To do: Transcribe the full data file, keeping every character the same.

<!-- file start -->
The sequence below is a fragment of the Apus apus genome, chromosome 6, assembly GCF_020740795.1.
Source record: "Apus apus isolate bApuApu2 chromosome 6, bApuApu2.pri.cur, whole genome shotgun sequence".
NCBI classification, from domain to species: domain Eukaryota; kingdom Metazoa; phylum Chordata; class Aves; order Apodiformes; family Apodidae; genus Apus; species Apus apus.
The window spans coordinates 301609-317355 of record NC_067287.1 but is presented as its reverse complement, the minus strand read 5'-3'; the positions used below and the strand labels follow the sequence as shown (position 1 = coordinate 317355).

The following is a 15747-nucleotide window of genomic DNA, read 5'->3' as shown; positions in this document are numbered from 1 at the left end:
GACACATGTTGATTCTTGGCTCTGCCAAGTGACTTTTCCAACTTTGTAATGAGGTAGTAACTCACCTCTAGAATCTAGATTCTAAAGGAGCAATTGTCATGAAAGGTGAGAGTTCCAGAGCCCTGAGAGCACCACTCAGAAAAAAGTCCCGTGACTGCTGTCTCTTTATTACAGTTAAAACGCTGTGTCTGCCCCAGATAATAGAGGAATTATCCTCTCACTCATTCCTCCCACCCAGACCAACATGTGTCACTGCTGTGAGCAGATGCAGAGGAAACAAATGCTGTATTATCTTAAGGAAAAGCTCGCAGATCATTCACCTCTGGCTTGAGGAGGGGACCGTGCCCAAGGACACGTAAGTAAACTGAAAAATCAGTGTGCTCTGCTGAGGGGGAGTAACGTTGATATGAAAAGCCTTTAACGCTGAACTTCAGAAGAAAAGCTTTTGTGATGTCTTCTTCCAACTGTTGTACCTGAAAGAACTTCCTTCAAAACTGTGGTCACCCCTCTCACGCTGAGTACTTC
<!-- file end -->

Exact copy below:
The sequence below is a fragment of the Apus apus genome, chromosome 6, assembly GCF_020740795.1.
Source record: "Apus apus isolate bApuApu2 chromosome 6, bApuApu2.pri.cur, whole genome shotgun sequence".
NCBI classification, from domain to species: domain Eukaryota; kingdom Metazoa; phylum Chordata; class Aves; order Apodiformes; family Apodidae; genus Apus; species Apus apus.
The window spans coordinates 301609-317355 of record NC_067287.1 but is presented as its reverse complement, the minus strand read 5'-3'; the positions used below and the strand labels follow the sequence as shown (position 1 = coordinate 317355).

The following is a 15747-nucleotide window of genomic DNA, read 5'->3' as shown; positions in this document are numbered from 1 at the left end:
GACACATGTTGATTCTTGGCTCTGCCAAGTGACTTTTCCAACTTTGTAATGAGGTAGTAACTCACCTCTAGAATCTAGATTCTAAAGGAGCAATTGTCATGAAAGGTGAGAGTTCCAGAGCCCTGAGAGCACCACTCAGAAAAAAGTCCCGTGACTGCTGTCTCTTTATTACAGTTAAAACGCTGTGTCTGCCCCAGATAATAGAGGAATTATCCTCTCACTCATTCCTCCCACCCAGACCAACATGTGTCACTGCTGTGAGCAGATGCAGAGGAAACAAATGCTGTATTATCTTAAGGAAAAGCTCGCAGATCATTCACCTCTGGCTTGAGGAGGGGACCGTGCCCAAGGACACGTAAGTAAACTGAAAAATCAGTGTGCTCTGCTGAGGGGGAGTAACGTTGATATGAAAAGCCTTTAACGCTGAACTTCAGAAGAAAAGCTTTTGTGATGTCTTCTTCCAACTGTTGTACCTGAAAGAACTTCCTTCAAAACTGTGGTCACCCCTCTCACGCTGAGTACTTC